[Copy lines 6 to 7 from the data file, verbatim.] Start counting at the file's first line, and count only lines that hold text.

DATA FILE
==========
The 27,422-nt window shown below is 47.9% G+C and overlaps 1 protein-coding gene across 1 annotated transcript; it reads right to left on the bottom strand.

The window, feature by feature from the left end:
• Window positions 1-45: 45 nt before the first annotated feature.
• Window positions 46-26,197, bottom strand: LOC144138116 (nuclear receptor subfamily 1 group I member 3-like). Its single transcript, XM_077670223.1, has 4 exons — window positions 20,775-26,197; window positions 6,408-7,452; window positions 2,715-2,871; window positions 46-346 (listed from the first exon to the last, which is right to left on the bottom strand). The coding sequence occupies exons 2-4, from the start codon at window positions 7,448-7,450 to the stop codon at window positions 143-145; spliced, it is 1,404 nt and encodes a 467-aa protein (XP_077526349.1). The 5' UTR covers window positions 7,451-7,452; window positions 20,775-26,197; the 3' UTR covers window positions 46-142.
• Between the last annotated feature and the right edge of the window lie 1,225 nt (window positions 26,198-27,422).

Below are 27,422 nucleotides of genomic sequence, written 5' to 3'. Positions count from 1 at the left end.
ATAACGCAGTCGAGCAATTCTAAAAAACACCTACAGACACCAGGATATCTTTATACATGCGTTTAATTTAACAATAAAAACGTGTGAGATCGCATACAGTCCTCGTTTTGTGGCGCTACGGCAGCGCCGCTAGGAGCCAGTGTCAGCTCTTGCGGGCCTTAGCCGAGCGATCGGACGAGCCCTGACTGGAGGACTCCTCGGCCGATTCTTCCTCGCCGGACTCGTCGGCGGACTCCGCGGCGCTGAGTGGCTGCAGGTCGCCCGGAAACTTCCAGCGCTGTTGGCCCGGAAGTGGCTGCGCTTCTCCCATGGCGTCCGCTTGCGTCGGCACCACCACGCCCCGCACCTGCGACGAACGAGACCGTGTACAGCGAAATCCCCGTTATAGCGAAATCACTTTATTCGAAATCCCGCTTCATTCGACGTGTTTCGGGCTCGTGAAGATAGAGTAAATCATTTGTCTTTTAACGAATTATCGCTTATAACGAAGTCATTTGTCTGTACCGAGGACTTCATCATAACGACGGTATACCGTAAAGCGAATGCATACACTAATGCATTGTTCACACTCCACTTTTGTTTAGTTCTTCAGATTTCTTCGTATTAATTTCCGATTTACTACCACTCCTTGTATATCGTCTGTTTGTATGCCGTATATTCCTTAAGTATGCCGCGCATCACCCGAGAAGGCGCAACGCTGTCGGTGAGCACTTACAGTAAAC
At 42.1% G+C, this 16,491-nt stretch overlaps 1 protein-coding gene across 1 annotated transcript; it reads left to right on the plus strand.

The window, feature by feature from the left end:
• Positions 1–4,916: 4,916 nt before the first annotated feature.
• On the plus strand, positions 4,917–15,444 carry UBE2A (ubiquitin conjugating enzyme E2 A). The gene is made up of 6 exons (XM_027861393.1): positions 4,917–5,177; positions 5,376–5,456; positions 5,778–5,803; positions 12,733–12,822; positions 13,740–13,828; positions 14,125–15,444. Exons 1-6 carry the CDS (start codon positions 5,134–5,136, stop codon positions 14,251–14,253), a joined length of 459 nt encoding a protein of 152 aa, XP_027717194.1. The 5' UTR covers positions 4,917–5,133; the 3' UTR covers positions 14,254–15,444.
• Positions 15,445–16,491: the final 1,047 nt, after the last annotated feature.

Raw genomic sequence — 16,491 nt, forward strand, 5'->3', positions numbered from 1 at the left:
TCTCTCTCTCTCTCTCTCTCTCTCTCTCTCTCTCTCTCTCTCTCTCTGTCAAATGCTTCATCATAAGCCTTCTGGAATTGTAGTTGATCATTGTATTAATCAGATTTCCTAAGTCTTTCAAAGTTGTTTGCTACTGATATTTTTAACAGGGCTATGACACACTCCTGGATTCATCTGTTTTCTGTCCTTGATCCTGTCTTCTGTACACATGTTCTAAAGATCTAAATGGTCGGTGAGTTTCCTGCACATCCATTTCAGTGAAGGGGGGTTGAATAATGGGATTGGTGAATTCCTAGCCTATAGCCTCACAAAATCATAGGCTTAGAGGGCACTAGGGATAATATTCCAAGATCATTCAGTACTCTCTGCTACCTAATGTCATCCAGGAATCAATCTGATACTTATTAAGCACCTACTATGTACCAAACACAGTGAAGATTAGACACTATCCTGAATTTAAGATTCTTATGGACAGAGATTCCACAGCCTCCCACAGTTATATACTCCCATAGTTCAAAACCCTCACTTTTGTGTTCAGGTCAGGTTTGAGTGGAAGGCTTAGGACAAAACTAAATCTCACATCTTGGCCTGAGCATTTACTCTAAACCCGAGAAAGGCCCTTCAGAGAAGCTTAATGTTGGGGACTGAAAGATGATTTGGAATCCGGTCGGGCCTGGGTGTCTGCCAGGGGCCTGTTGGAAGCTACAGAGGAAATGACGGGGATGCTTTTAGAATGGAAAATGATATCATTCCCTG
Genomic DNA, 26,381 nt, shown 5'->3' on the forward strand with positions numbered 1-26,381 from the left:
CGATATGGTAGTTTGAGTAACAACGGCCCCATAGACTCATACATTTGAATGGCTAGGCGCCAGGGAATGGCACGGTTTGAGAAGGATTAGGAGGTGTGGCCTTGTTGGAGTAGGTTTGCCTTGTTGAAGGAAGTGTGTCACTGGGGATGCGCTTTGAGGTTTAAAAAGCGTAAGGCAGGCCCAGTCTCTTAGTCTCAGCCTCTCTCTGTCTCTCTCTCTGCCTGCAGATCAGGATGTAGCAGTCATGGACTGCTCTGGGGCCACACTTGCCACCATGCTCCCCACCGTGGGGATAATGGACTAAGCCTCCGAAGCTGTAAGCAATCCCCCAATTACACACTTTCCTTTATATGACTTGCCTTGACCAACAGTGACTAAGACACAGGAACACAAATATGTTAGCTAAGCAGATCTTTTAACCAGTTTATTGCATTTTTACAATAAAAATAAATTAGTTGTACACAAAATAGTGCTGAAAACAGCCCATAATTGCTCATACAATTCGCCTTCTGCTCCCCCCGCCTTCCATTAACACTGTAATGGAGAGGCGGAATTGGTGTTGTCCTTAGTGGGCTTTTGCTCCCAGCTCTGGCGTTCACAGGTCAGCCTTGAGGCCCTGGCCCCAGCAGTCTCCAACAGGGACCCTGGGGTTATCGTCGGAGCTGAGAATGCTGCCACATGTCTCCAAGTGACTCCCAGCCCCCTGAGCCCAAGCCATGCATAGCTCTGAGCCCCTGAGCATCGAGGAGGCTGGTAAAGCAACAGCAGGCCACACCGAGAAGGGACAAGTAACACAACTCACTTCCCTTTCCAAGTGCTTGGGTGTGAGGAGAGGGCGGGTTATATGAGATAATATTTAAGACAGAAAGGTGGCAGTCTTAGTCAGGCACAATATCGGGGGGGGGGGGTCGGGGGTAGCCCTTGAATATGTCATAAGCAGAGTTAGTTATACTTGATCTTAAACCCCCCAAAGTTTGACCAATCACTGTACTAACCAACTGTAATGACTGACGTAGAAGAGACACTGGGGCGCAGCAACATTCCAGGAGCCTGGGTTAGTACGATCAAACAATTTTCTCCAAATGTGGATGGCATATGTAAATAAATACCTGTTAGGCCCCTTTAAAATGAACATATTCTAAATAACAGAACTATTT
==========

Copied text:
Below are 27,422 nucleotides of genomic sequence, written 5' to 3'. Positions count from 1 at the left end.
ATAACGCAGTCGAGCAATTCTAAAAAACACCTACAGACACCAGGATATCTTTATACATGCGTTTAATTTAACAATAAAAACGTGTGAGATCGCATACAGTCCTCGTTTTGTGGCGCTACGGCAGCGCCGCTAGGAGCCAGTGTCAGCTCTTGCGGGCCTTAGCCGAGCGATCGGACGAGCCCTGACTGGAGGACTCCTCGGCCGATTCTTCCTCGCCGGACTCGTCGGCGGACTCCGCGGCGCTGAGTGGCTGCAGGTCGCCCGGAAACTTCCAGCGCTGTTGGCCCGGAAGTGGCTGCGCTTCTCCCATGGCGTCCGCTTGCGTCGGCACCACCACGCCCCGCACCTGCGACGAACGAGACCGTGTACAGCGAAATCCCCGTTATAGCGAAATCACTTTATTCGAAATCCCGCTTCATTCGACGTGTTTCGGGCTCGTGAAGATAGAGTAAATCATTTGTCTTTTAACGAATTATCGCTTATAACGAAGTCATTTGTCTGTACCGAGGACTTCATCATAACGACGGTATACCGTAAAGCGAATGCATACACTAATGCATTGTTCACACTCCACTTTTGTTTAGTTCTTCAGATTTCTTCGTATTAATTTCCGATTTACTACCACTCCTTGTATATCGTCTGTTTGTATGCCGTATATTCCTTAAGTATGCCGCGCATCACCCGAGAAGGCGCAACGCTGTCGGTGAGCACTTACAGTAAAC